I look forward to the Health and Wellbeing Boards playing a pivotal rôle in establishing some sort of normality for what commissioning in living well with dementia might be as a value-based outcome.

The strangehold of “shiny”, “off the shelf” “innovative packages”, in the drive for the current Government to ‘liberalise’ the financial market in dementia has acted for a cover for disturbing, unacceptable cuts in dementia service provision in the last few years.

I remember ‘boat rocking’ the first time around from the elegant work of Prof Debra Meyerson.

I do not wish to promote frontline professionals, many of whom have spent seven years at least at medical school or in their nursing training, to become lambs to the slaughter in the modern NHS and social care.

Keeping it real, we know that real frontline professionals in medicine and social care, even if they are not in a downright toxic environment requiring whistleblowing, can find it dangerous being risk appetitive.

Indeed, being risk appetitive, while great for innovation and leadership, can literally be deadly for patient safety.

The next Government has enough on its hands with enforcing care home standards and sanctioning for offences against the national minimum wage for paid carers as it is.

We have to think for a second for the vast army of paid workers in the NHS, as well as the rather well paid people who like their shiny new boxes, I feel.

The schism between the social media and what is happening at service level I think is most alarming, and perhaps symptomatic about how the health and social care services have begun to work in reality.

All too often, I am having first hand experience of busy frontline nurses being dragged in front of entrepreneurs in their local dementia economy to hear shills beginning, “I don’t have first hand experience of caring in dementia, but…”, before the hard sell.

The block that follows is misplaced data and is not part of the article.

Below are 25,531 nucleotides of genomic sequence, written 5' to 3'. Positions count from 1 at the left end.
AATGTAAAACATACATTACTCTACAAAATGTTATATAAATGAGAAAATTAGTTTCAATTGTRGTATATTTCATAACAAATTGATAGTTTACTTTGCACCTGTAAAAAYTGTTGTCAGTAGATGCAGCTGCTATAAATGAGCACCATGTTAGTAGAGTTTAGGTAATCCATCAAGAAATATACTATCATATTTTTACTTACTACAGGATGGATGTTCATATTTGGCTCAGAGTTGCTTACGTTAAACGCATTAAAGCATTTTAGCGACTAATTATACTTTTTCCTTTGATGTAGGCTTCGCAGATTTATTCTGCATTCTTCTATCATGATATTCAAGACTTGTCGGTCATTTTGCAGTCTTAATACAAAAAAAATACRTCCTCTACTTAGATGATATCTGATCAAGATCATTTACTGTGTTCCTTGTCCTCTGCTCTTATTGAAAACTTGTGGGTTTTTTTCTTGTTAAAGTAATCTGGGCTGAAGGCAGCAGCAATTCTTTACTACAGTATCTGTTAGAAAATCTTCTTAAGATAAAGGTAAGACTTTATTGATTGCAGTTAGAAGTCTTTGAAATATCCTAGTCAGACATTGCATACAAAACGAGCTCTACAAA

This is tragically being reflected on the world stage too, though I do anticipate that the G7 legacy event from Japan which is looking carefully at their experience with care and support post diagnosis, next year, will be brilliant.

It is important for leaders in dementia to have authenticity.

I have severe doubts and misgivings about what gives the World Dementia Envoy the appropriate background and training in dementia for him to be in this important post.

It is all too easy for ‘thought leaders’ in corporate-like medical charities to have no formal qualifications or training in medicine, nursing, or social care, and opine nonetheless about weighty issues to do with policy.

I am concerned that the global ‘dementia friendly communities’ policy plank appears to have been straightjacketed through one charity in England, when it is patently obvious that various other charities such as the Joseph Rowntree Foundation have made a powerful contribution.

The media have largely not engaged in a discussion about living well with dementia, but engaged simply with Dementia Friends or a story arising out of that.

I am alarmed about the lack of plurality in the dementia research sector.

I think the All Party Parliamentary Group (“APPG”) for dementia have done some valuable work, but their lack of momentum on specialist nurses including Admiral nurses, spearheaded by the charity Dementia UK, seriously offends me.

I am sick of how the notion of ‘involvement’ of people with dementia has been abused in service provision mostly, although I am encouraged very much by initiatives such as from DEEP and Innovations in Dementia.

I think there have been genuine improvements in engaging people with dementia in research, through a body of work faithfully peer-reviewed in the Dementia Journal looking at heavy issues such as the meaning of real consent.

I am now going to draw the line of tokenistic involvement of people with dementia to front projects without any meaningful inclusion.

And in fairness, this tokenistic involvement is, I am aware, happening in various jurisdictions, not just England.

All too often, “co-production” has become code for ‘exploitation’ rather than ‘active partnership’.

The prevalence of dementia is actually falling in England, it is now thought.

The ‘dementia challenge’ was our challenge to making sure that we adequately safeguarded against people rent seeking from dementia since 2012.

In that, I think we have spectacularly failed.

I am overall very encouraged, however, with the success of the huge amount of work which has been done, including from the highly influential Alzheimer’s Society, and from the communitarian activism of “The Purple Angels”.

All this ‘radicalism’ has taken on a rather ugly, conformist twang.


Now is though time to ‘take stock’, as Baroness Sally Greengross, the current chair of the APPG on dementia, herself advised, as the new England dementia strategy is being drafted ahead of the completion of the current one in March 2015.